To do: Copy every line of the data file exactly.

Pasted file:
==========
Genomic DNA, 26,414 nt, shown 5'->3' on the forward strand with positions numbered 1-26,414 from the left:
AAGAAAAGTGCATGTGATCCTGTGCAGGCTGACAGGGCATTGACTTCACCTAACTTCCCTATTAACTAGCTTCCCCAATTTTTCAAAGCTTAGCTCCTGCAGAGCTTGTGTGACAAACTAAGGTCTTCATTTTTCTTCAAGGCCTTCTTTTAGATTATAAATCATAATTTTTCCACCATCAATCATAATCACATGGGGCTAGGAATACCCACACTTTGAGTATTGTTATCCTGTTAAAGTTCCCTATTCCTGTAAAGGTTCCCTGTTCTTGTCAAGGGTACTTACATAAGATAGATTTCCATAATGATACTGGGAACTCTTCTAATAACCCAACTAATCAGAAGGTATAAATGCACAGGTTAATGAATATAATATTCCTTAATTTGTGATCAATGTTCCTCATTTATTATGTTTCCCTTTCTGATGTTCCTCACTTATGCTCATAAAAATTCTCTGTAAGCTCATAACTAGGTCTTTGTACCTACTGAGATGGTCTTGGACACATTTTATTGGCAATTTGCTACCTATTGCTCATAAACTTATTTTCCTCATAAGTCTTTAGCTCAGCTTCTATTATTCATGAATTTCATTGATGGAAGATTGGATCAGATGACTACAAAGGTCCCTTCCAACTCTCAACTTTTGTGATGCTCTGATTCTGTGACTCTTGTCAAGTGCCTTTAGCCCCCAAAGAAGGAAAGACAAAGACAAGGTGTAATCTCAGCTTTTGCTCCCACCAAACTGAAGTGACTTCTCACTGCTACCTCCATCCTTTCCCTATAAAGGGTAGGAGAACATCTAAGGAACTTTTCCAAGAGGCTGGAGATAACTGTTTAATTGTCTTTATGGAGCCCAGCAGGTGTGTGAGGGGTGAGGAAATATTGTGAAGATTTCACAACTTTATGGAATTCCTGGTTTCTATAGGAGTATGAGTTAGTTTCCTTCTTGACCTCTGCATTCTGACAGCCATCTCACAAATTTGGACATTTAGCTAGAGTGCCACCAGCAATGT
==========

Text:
Genomic DNA, 26,414 nt, shown 5'->3' on the forward strand with positions numbered 1-26,414 from the left:
AAGAAAAGTGCATGTGATCCTGTGCAGGCTGACAGGGCATTGACTTCACCTAACTTCCCTATTAACTAGCTTCCCCAATTTTTCAAAGCTTAGCTCCTGCAGAGCTTGTGTGACAAACTAAGGTCTTCATTTTTCTTCAAGGCCTTCTTTTAGATTATAAATCATAATTTTTCCACCATCAATCATAATCACATGGGGCTAGGAATACCCACACTTTGAGTATTGTTATCCTGTTAAAGTTCCCTATTCCTGTAAAGGTTCCCTGTTCTTGTCAAGGGTACTTACATAAGATAGATTTCCATAATGATACTGGGAACTCTTCTAATAACCCAACTAATCAGAAGGTATAAATGCACAGGTTAATGAATATAATATTCCTTAATTTGTGATCAATGTTCCTCATTTATTATGTTTCCCTTTCTGATGTTCCTCACTTATGCTCATAAAAATTCTCTGTAAGCTCATAACTAGGTCTTTGTACCTACTGAGATGGTCTTGGACACATTTTATTGGCAATTTGCTACCTATTGCTCATAAACTTATTTTCCTCATAAGTCTTTAGCTCAGCTTCTATTATTCATGAATTTCATTGATGGAAGATTGGATCAGATGACTACAAAGGTCCCTTCCAACTCTCAACTTTTGTGATGCTCTGATTCTGTGACTCTTGTCAAGTGCCTTTAGCCCCCAAAGAAGGAAAGACAAAGACAAGGTGTAATCTCAGCTTTTGCTCCCACCAAACTGAAGTGACTTCTCACTGCTACCTCCATCCTTTCCCTATAAAGGGTAGGAGAACATCTAAGGAACTTTTCCAAGAGGCTGGAGATAACTGTTTAATTGTCTTTATGGAGCCCAGCAGGTGTGTGAGGGGTGAGGAAATATTGTGAAGATTTCACAACTTTATGGAATTCCTGGTTTCTATAGGAGTATGAGTTAGTTTCCTTCTTGACCTCTGCATTCTGACAGCCATCTCACAAATTTGGACATTTAGCTAGAGTGCCACCAGCAATGT